W MS 1 Jill
PUBLISHED EVERY SATUR DA Y : A322I2ia3i SmJl jM321:P!II HIAElCDII 3P3iCDyIia3J3)3J3a Vol. 10, No. 5. Whole No. 7S7.
AT TWO DOLLARS A YEAR, r inrmV VA1TU 4 nm Tv a jwjt V i Or Two DolSar ami Filly lint,
If-Paid in Advance-. feAlilbliU 11 1 , l Olv I 11 CA10JjLili A, J U L. 1 I, bO. AlU-r Oil- piralioii r iiu.-iiihs.
The Western Caridiiiian.
BY ASIIBEL SMITH & JOSEPH W. HAMPTON
TEKMS OF i'l'HLICATION.
1. The Western Caruiiti.au is puUUicd every Sa-
or Two Dollars arid Fifty Cents if nut paid before the
expiration of three inoiitln.
2. No piper will le discontinued until all arrearages
are paid, unless at the discretion of the Editors.
3. Subscriptions will not be received fur a less time
than on 3 year; and a failure to notify the Editors of a
wish to discontinue, at the end of a year, will be consi
dered as a new engagement.
4. Any person who will procure six subscriber to 'be
Carolinian, and take the trouble to collect and transmit i
their suiscr:ption-nrney to tne Kditors, shall have a pi
per gratis duriii.r ti"ir continuance.
i). Persms indebted to the ll fi'ors, may transmit
to ihfin l:. rough the .1 lad. At th:..r ri.-k provided they
get ih- urhnactelgmnl of any respectable person to
prove that such remittance teas regularly made.
TKUMS OF 4UVKKTII.(i.
1. Adverti.-ewivrits will be conspicuously and correct-;
v inserte !. at ."') cents per square tr trie first mser-ion,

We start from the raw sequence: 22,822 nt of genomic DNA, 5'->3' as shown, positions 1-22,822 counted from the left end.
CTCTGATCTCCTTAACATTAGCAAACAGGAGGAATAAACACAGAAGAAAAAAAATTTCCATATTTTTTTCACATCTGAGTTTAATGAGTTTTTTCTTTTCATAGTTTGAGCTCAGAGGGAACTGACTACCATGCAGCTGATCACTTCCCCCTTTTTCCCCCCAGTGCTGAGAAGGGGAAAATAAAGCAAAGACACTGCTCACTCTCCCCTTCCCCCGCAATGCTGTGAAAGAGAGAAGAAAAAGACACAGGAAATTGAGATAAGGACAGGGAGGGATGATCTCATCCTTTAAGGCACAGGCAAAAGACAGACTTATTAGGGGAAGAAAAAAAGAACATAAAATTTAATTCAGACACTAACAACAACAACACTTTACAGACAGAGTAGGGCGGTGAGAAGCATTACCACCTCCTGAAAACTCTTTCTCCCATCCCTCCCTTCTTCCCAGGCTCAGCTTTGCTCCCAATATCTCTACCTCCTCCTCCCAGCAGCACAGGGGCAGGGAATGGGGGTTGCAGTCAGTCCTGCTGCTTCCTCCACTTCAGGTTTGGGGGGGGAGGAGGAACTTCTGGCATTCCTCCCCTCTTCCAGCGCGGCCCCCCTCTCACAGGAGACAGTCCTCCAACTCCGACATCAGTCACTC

m: p is r-ir .mc: con 1 nuance : uui, ' i: n' --
vertise.ii-. it is orlere.1 to sea in only twice, .o cis. win
be ca'.rg-v: fr e:i h mser'.on. If ordered tor one in
sertion only, -si will m all cases bo charged.
2. IV r-vyv-, who esire to engage by the year, will be
accomuio lated by a reasonable deduction from the above
charges for transient custom.
1. To insure prompt attention to letters addressed
to t.he Editors, the postage should in all cases be paid.
fyilC Subscriber is desirous of purchasing " large
A number of LIKKLY YOUNG NKliKOKS,
from ten to twent v jears of age, for which be will
at all times' give the highest prices in Cash.
b.ivint such nronertv to sell, would do
. . i i j
well to call on him, at Salisbury, or on .Mr. John
glories, bis agent at Charlotte.
t nuv time, when he may be absent. Col. It.
W. Long, will be found at the .Mansion Hotel, in
Salisbury, prepared to make purchase
All letters addressed to him or his Agent, Mr.
John J -nes, will u ii with prompt attention.
June -jr.th 1"'. rf UOP.miT HI IE.
TFMIK Subscriber, intending to settle himself in
- the H e-t, is desirous of purchasing ten or fif
teen Liktly Y'-ung Negroes, for which he will
pay the. highest prices, in fash. He may be found,
during the -uiomer, in Statesville, Iredell County,
North Cai-.hna. Letters addressed to him there
Mill meet with prompt attention.
JOHN II. CAItNLT..
May '2, 1S3T. t f.
WHII to purchase TW liNTY or TWENTY-FIV1-:
Ni:(.'IU)KS, for which I will give li-
beia! prices in ("ash.
P rsoes having such property for tale would
1o v II t e.ive me a coll, cither in person or by